South African Rand weakened, Dollar on track for another loss. Photo by Heather Ford on Unsplash
South African Rand weakened, Dollar on track for another loss. Photo by Heather Ford on Unsplash
Reuters: The South African rand weakened on Friday, as rising expectations that the U.S. Federal Reserve will raise interest rates by 25 basis points in May lent support to the dollar. At 1513 GMT, the rand traded at 18.0800 against the dollar, down 0.33% from its previous close.
The dollar was marginally firmer at 101.87 against a basket of global currencies, with money markets now pricing in a roughly 86% chance of 25 bp hike next month despite jobless claims this week pointing to a slowing U.S.labour market. The risk-sensitive rand often takes its cue from global factors like the outlook for U.S. monetary policy in the absence of major local drivers.
This week, Statistics South Africa will publish the March producer price index, and the central bank will release its February leading business cycle indicator and biannual Monetary Policy Review. Shares on the Johannesburg Stock Exchange slipped, with both the broader all-share index and the blue-chip Top-40 index ending more than 1.2% lower. The government’s benchmark 2030 bond was weaker, with the yield up 5 basis point at 10.120%.
Reuters: The pound fell on Friday after economic data showed British consumers are buckling under the pressure of inflation. British retail sales fell by a bigger-than-expected 0.9% in March compared to February, data showed on Friday, with high inflation and bad weather keeping consumers away from the shops. The pound fell 0.5% to $1.238 and was on track for a weekly loss of around 0.25%. It has slipped since hitting a 10-month high of $1.255 last Friday. Meanwhile the euro was up 0.34% against sterling at 88.47 pence. The euro zone’s currency received a boost after survey data showed that the bloc’s economy unexpectedly gathered pace in April.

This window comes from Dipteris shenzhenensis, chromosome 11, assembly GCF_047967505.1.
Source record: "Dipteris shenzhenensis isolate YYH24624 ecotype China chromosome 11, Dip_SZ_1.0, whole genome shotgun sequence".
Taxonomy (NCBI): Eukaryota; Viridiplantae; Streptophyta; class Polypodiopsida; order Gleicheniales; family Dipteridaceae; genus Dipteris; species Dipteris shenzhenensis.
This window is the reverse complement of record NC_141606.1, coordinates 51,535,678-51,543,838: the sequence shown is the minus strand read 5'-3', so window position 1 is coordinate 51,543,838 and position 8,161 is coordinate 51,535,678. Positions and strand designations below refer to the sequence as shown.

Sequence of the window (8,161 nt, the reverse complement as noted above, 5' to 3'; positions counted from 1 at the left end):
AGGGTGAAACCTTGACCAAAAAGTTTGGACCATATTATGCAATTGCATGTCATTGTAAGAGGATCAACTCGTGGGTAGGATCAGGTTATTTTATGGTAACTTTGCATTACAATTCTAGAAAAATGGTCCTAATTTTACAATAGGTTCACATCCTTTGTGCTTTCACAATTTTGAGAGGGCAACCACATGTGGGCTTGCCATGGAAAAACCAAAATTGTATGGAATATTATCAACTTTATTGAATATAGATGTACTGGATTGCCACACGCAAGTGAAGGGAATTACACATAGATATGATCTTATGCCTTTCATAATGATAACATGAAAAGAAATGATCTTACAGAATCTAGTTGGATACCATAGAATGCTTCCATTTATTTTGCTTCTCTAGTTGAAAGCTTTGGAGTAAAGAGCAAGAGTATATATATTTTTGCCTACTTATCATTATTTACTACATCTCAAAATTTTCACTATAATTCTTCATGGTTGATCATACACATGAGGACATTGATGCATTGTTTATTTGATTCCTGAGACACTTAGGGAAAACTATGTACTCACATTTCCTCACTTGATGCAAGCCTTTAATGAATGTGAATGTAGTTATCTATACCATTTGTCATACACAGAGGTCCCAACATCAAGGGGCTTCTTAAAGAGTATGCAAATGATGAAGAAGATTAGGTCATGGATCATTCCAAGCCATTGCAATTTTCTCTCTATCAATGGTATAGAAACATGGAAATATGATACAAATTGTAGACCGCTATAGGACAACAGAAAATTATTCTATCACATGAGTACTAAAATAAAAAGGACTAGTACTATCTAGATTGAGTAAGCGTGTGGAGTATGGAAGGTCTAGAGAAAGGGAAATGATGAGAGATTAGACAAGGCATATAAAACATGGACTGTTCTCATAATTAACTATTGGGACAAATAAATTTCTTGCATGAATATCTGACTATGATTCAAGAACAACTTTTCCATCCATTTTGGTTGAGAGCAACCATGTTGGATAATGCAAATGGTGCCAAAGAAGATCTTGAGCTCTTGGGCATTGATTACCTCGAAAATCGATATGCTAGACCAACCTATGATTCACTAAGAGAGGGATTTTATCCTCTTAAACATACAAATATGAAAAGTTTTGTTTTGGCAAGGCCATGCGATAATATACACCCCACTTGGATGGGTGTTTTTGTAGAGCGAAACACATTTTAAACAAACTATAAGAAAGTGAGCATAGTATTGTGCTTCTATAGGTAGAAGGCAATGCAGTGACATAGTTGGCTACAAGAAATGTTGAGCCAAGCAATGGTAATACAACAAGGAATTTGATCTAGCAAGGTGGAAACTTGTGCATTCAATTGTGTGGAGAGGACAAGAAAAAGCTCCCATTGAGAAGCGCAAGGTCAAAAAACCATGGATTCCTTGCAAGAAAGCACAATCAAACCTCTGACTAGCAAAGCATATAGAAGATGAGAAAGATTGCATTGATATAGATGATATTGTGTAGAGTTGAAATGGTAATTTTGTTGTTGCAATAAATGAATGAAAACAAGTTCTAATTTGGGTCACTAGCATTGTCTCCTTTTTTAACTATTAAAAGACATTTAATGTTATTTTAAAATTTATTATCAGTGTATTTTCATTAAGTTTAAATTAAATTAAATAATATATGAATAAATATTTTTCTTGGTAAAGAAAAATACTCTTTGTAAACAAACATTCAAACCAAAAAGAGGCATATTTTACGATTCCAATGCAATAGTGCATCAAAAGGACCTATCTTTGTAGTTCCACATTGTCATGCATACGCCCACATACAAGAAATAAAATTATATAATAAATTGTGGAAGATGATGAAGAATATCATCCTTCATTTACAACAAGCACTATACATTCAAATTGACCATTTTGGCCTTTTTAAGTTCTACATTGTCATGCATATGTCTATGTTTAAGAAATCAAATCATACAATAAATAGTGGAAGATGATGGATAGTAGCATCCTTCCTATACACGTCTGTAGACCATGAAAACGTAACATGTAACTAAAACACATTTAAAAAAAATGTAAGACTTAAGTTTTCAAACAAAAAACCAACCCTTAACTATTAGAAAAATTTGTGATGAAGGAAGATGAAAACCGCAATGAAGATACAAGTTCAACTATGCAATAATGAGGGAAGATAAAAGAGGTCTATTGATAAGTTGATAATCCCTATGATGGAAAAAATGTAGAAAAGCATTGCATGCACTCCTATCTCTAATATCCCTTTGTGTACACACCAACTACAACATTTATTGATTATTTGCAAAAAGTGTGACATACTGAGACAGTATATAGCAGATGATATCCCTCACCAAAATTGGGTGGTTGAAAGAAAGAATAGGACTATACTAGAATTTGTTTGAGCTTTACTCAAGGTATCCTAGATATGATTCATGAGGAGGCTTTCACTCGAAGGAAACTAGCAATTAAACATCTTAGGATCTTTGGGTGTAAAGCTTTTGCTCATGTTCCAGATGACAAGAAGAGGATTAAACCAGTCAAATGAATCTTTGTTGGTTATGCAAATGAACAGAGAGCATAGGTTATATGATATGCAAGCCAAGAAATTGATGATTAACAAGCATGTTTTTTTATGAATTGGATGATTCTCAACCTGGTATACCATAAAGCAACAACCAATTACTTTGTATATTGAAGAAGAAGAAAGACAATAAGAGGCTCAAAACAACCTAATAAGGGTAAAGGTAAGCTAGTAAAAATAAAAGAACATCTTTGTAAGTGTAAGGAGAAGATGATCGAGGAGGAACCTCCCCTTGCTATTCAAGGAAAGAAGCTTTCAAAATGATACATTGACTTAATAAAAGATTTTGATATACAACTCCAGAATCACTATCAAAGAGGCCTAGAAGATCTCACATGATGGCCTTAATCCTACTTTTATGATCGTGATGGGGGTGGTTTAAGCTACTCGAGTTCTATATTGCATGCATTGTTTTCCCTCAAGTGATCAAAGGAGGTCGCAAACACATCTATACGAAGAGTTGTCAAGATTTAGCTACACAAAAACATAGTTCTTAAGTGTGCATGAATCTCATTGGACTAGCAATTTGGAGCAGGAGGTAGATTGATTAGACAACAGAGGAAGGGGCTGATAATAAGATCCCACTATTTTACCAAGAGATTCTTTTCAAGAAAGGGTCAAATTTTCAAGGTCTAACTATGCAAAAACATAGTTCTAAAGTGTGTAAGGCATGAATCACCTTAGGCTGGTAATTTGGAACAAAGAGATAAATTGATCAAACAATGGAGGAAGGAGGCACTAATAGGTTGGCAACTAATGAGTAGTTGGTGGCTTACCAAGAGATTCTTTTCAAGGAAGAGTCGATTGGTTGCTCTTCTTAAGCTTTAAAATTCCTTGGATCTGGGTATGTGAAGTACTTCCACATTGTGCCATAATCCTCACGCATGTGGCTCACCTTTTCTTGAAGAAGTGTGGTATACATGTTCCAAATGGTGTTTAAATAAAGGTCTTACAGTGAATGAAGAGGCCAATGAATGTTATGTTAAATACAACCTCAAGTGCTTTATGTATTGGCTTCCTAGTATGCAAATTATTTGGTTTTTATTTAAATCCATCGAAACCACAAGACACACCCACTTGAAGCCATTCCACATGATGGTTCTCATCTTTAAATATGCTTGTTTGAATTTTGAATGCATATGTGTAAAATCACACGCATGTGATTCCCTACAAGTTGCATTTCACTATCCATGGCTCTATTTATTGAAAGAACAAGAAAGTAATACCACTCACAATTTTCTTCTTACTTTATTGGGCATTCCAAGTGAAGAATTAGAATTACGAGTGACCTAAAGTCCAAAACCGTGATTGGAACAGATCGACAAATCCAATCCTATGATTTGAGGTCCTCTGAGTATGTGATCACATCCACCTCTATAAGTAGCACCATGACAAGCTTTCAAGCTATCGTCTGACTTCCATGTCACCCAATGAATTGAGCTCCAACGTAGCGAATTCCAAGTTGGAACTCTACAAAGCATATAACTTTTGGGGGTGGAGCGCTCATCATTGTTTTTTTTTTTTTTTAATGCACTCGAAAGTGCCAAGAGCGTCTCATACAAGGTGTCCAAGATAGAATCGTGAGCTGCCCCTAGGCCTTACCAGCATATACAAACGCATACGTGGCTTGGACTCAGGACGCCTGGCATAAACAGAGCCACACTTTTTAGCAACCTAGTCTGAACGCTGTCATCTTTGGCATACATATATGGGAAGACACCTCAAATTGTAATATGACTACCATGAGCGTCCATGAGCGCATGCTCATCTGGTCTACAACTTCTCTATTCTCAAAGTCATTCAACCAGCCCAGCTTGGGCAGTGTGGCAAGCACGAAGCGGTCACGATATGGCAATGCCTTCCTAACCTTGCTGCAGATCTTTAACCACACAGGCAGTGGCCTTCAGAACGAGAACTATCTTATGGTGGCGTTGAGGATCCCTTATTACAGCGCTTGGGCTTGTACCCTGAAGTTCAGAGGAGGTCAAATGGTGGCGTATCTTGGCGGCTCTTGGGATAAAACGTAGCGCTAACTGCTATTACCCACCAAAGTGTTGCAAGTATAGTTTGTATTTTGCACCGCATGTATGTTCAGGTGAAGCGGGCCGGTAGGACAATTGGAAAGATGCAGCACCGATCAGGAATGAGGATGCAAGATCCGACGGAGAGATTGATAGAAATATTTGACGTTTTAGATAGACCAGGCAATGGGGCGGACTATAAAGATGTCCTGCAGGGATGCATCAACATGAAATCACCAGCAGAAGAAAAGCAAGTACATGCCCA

Survey data showed that Britain’s economy also fared well in April, although it was overshadowed by the retail figures. “As far as sterling is concerned, you’ve got high inflation, expectations of a higher peak in rates from the Bank of England and that has supported sterling, but you definitely have that downward pressure,” said Fiona Cincotta, market analyst at City Index. “What if the consumer can’t hold up? Those retail sales support that rather depressing outlook.”
Data last week showed that British inflation unexpectedly remained in double figures in March, at 10.1% year-on-year. As a result, traders expect more interest rate hikes from the Bank of England. Rates are now seen rising to around 4.9% by September, from 4.25% currently, according to pricing in derivatives markets. Yet the influence of higher rate expectations on the pound has been negligible this week, as economic concerns and dollar strength have weighed on the currency. The dollar index , which measures the currency against six others, was up 0.16% to 101.94 on Friday and on track for the first weekly gain since February.
Reuters: The dollar began the last trading week of the month on a firmer footing, with traders awaiting a slew of central bank policy meetings that could signal how soon the steep increases in interest rates globally might come to an end. U.S. Federal Reserve policymakers are widely expected to raise rates by another 25 basis points at next week’s Federal Open Market Committee meeting, though the focus will be on the guidance for the future rate path. While recent economic data have pointed to slowing U.S. growth, parts of the economy continue to show resilience while inflation remains sticky, leaving traders debating the scale of rate cuts expected as early as July through to the end of the year.
The U.S. dollar rose broadly against most major currencies in Asia trade, with the euro and sterling slipping 0.07% to $1.0981 and 0.06% to $1.2437, respectively. The Aussie fell 0.29% to $0.6674. The U.S. dollar index rose 0.13% to 101.81, but was on course for a monthly loss of more than 0.7%, having fallen over 2% in March. Data released on Friday showed that U.S. and euro zone business activity gathered pace in April, reducing concerns about an impending recession in major economies. “The takeaway from the various PMIs is that the services sector both in Europe and the U.S. seems to be pretty resilient,” said Ray Attrill, head of FX strategy at National Australia Bank. “There’s nothing, as yet, to hang your hat on rate cuts in the second half of the year,” he added, noting inflation-related indicators would need to show more evidence of price pressures subsiding.